Fed announces another rate hike

The central bank continues its war on inflation despite recent economic turmoil

Fed announces another rate hike

The Federal Reserve has pushed ahead with its campaign to tame inflation, further hiking its trendsetting interest rate by 25 basis points despite speculation that it may hit pause amid recent tremors in the US financial system.

The decision, revealed at the culmination of the Fed’s latest meeting on rates, arrives as uncertainty about the stability of various financial institutions continues to grip markets, with banking giants Silicon Valley Bank and Signature Bank having collapsed during the past two weeks.

Still, that turmoil failed to convince the Fed into changing course in its March announcement. Its latest federal funds rate increase now places the benchmark lending rate to a range of 4.75% to 5%, a 16-year high.

Fed chair Jerome Powell had been uncompromising in his language on the need for more rate jumps before that banking chaos emerged, telling the Senate Banking Committee on March 7 that the central bank “would be prepared to increase the pace of rate hikes” if the economy continued to move at its current clip.

The dramatic developments on Wall Street have not led Powell to abandon those plans entirely – but they may have curbed his ambitions for another so-called “oversized” hike as the prospect of an impending recession loomed into view.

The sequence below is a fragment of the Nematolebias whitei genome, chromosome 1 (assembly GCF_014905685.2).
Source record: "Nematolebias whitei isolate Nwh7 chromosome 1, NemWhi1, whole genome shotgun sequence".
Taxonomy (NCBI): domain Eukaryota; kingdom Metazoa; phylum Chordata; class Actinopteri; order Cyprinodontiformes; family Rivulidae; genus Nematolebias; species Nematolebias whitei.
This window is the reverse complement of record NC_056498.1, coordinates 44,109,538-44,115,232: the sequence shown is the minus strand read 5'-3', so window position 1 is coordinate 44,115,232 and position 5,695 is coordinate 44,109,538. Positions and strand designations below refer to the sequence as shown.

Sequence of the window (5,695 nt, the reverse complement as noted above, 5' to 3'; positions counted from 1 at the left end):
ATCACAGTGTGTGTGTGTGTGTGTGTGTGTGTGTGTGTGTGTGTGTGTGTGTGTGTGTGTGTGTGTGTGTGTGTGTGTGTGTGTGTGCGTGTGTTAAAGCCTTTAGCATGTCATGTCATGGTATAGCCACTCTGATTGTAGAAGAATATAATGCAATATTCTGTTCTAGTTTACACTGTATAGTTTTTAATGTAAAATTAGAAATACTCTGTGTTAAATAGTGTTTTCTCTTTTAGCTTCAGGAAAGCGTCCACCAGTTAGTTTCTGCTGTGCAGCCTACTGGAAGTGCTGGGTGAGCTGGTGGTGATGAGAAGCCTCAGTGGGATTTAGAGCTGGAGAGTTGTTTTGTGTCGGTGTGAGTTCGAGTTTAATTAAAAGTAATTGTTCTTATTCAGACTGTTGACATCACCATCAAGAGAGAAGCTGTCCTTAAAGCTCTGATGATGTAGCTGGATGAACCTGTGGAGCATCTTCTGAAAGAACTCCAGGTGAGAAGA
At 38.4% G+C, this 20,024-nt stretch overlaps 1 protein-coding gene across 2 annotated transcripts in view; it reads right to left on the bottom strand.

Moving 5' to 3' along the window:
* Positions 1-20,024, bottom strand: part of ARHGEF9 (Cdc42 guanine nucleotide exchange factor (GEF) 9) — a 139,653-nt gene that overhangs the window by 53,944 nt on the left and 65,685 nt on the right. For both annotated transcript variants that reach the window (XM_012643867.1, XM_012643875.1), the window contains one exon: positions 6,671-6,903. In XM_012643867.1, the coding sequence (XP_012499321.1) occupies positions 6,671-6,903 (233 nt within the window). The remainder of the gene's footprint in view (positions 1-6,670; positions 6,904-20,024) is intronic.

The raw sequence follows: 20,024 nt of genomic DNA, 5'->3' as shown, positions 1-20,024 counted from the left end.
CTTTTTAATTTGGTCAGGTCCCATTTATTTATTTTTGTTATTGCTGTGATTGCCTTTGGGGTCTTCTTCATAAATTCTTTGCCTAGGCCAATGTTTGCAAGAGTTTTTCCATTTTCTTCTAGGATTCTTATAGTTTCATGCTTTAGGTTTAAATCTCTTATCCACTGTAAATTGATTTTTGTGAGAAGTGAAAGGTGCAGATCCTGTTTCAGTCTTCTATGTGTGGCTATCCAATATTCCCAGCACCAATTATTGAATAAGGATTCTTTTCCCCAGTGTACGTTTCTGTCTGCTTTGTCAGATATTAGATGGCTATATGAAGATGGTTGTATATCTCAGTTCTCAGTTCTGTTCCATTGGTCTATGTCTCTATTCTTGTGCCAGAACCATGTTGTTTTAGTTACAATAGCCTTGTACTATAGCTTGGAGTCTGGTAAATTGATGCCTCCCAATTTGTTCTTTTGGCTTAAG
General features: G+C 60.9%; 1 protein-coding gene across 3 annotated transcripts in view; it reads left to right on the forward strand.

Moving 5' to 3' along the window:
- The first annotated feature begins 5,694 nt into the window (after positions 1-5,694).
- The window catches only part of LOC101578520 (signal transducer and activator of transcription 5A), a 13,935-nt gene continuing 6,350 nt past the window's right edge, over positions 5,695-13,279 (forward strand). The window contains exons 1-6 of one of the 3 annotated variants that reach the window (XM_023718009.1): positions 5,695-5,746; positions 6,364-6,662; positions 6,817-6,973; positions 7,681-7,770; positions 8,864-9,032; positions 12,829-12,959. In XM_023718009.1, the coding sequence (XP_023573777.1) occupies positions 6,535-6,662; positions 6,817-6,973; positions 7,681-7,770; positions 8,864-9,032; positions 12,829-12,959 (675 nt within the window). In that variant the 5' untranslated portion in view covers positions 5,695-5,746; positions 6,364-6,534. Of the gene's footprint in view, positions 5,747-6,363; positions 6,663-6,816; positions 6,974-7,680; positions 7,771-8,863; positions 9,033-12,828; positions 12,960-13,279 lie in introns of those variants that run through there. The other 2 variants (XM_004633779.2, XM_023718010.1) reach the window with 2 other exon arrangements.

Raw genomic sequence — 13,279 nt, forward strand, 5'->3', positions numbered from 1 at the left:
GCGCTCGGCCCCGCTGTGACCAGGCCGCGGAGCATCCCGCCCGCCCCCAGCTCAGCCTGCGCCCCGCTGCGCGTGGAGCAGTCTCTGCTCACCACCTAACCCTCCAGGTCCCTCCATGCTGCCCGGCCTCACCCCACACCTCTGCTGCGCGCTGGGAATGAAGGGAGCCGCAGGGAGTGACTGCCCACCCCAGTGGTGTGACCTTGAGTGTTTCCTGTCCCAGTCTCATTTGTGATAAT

Expectations of a 50-basis-point increase surged after Powell’s comments to the Committee, but six of eight leading banks surveyed by Bloomberg in the build-up to today’s announcement indicated that they now anticipated the more dovish step of a quarter-point bump.

In its statement accompanying the decision, the Fed sought to allay fears about the recent financial unrest, describing the US banking system as “sound and resilient” but noting that those developments “are likely to result in tighter credit conditions for households and businesses and to weigh on economic activity, hiring, and inflation.”

It also left the door open for further hikes down the line, saying that “some additional policy firming” may be appropriate to cool the economy sufficiently towards its 2% inflation target.

However, in projections revealed alongside the rate hike, the Fed said its median forecast was for a federal funds rate of 5.1% at the end of 2023, meaning rates are unlikely to skyrocket significantly higher – barring further economic twists.